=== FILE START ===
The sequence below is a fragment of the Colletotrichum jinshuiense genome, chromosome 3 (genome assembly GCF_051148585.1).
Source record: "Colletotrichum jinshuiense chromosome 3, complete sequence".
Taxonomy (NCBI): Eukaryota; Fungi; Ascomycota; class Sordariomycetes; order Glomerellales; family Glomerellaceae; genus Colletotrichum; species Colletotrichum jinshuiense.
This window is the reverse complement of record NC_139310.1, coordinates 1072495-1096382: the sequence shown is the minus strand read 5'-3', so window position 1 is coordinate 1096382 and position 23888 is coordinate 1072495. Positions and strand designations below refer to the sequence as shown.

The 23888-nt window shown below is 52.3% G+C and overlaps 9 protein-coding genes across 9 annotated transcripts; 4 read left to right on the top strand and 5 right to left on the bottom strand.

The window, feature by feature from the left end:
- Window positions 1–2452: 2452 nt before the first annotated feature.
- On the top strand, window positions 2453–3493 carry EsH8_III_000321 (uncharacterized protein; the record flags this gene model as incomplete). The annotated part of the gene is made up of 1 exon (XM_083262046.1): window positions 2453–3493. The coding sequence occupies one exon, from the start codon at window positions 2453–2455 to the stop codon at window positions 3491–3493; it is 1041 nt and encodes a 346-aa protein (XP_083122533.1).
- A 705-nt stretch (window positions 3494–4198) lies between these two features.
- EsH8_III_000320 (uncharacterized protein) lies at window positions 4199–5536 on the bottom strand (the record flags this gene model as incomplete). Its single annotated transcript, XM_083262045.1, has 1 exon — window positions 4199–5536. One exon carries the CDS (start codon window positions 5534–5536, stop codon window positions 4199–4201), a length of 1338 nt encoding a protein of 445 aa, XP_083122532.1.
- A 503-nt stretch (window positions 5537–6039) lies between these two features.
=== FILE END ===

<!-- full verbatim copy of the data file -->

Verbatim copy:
The sequence below is a fragment of the Colletotrichum jinshuiense genome, chromosome 3 (genome assembly GCF_051148585.1).
Source record: "Colletotrichum jinshuiense chromosome 3, complete sequence".
Taxonomy (NCBI): Eukaryota; Fungi; Ascomycota; class Sordariomycetes; order Glomerellales; family Glomerellaceae; genus Colletotrichum; species Colletotrichum jinshuiense.
This window is the reverse complement of record NC_139310.1, coordinates 1072495-1096382: the sequence shown is the minus strand read 5'-3', so window position 1 is coordinate 1096382 and position 23888 is coordinate 1072495. Positions and strand designations below refer to the sequence as shown.

The 23888-nt window shown below is 52.3% G+C and overlaps 9 protein-coding genes across 9 annotated transcripts; 4 read left to right on the top strand and 5 right to left on the bottom strand.

The window, feature by feature from the left end:
- Window positions 1–2452: 2452 nt before the first annotated feature.
- On the top strand, window positions 2453–3493 carry EsH8_III_000321 (uncharacterized protein; the record flags this gene model as incomplete). The annotated part of the gene is made up of 1 exon (XM_083262046.1): window positions 2453–3493. The coding sequence occupies one exon, from the start codon at window positions 2453–2455 to the stop codon at window positions 3491–3493; it is 1041 nt and encodes a 346-aa protein (XP_083122533.1).
- A 705-nt stretch (window positions 3494–4198) lies between these two features.
- EsH8_III_000320 (uncharacterized protein) lies at window positions 4199–5536 on the bottom strand (the record flags this gene model as incomplete). Its single annotated transcript, XM_083262045.1, has 1 exon — window positions 4199–5536. One exon carries the CDS (start codon window positions 5534–5536, stop codon window positions 4199–4201), a length of 1338 nt encoding a protein of 445 aa, XP_083122532.1.
- A 503-nt stretch (window positions 5537–6039) lies between these two features.